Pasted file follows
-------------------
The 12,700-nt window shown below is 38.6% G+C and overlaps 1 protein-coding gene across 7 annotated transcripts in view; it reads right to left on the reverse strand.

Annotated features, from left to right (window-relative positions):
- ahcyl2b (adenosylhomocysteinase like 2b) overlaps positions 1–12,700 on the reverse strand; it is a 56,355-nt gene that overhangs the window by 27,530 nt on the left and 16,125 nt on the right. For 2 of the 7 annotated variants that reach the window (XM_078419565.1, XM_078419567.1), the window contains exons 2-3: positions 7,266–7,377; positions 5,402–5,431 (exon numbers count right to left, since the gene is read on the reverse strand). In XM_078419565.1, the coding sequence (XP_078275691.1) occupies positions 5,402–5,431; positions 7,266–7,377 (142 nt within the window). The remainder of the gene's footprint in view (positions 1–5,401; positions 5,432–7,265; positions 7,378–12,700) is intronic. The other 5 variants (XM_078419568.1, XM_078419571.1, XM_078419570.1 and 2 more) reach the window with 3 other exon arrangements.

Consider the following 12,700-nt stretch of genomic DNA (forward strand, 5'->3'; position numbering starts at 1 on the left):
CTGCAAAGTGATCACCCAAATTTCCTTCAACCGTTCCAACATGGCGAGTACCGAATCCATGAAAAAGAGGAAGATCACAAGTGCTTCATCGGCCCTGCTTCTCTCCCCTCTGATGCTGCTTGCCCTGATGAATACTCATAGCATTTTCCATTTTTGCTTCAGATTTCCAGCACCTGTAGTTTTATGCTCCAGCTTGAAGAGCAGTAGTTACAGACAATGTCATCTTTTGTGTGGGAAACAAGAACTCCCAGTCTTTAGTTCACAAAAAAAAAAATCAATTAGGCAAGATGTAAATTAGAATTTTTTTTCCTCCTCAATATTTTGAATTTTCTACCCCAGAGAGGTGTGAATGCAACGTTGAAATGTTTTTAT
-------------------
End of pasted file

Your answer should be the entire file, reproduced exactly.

The 12,700-nt window shown below is 38.6% G+C and overlaps 1 protein-coding gene across 7 annotated transcripts in view; it reads right to left on the reverse strand.

Annotated features, from left to right (window-relative positions):
- ahcyl2b (adenosylhomocysteinase like 2b) overlaps positions 1–12,700 on the reverse strand; it is a 56,355-nt gene that overhangs the window by 27,530 nt on the left and 16,125 nt on the right. For 2 of the 7 annotated variants that reach the window (XM_078419565.1, XM_078419567.1), the window contains exons 2-3: positions 7,266–7,377; positions 5,402–5,431 (exon numbers count right to left, since the gene is read on the reverse strand). In XM_078419565.1, the coding sequence (XP_078275691.1) occupies positions 5,402–5,431; positions 7,266–7,377 (142 nt within the window). The remainder of the gene's footprint in view (positions 1–5,401; positions 5,432–7,265; positions 7,378–12,700) is intronic. The other 5 variants (XM_078419568.1, XM_078419571.1, XM_078419570.1 and 2 more) reach the window with 3 other exon arrangements.

Consider the following 12,700-nt stretch of genomic DNA (forward strand, 5'->3'; position numbering starts at 1 on the left):
CTGCAAAGTGATCACCCAAATTTCCTTCAACCGTTCCAACATGGCGAGTACCGAATCCATGAAAAAGAGGAAGATCACAAGTGCTTCATCGGCCCTGCTTCTCTCCCCTCTGATGCTGCTTGCCCTGATGAATACTCATAGCATTTTCCATTTTTGCTTCAGATTTCCAGCACCTGTAGTTTTATGCTCCAGCTTGAAGAGCAGTAGTTACAGACAATGTCATCTTTTGTGTGGGAAACAAGAACTCCCAGTCTTTAGTTCACAAAAAAAAAAATCAATTAGGCAAGATGTAAATTAGAATTTTTTTTCCTCCTCAATATTTTGAATTTTCTACCCCAGAGAGGTGTGAATGCAACGTTGAAATGTTTTTAT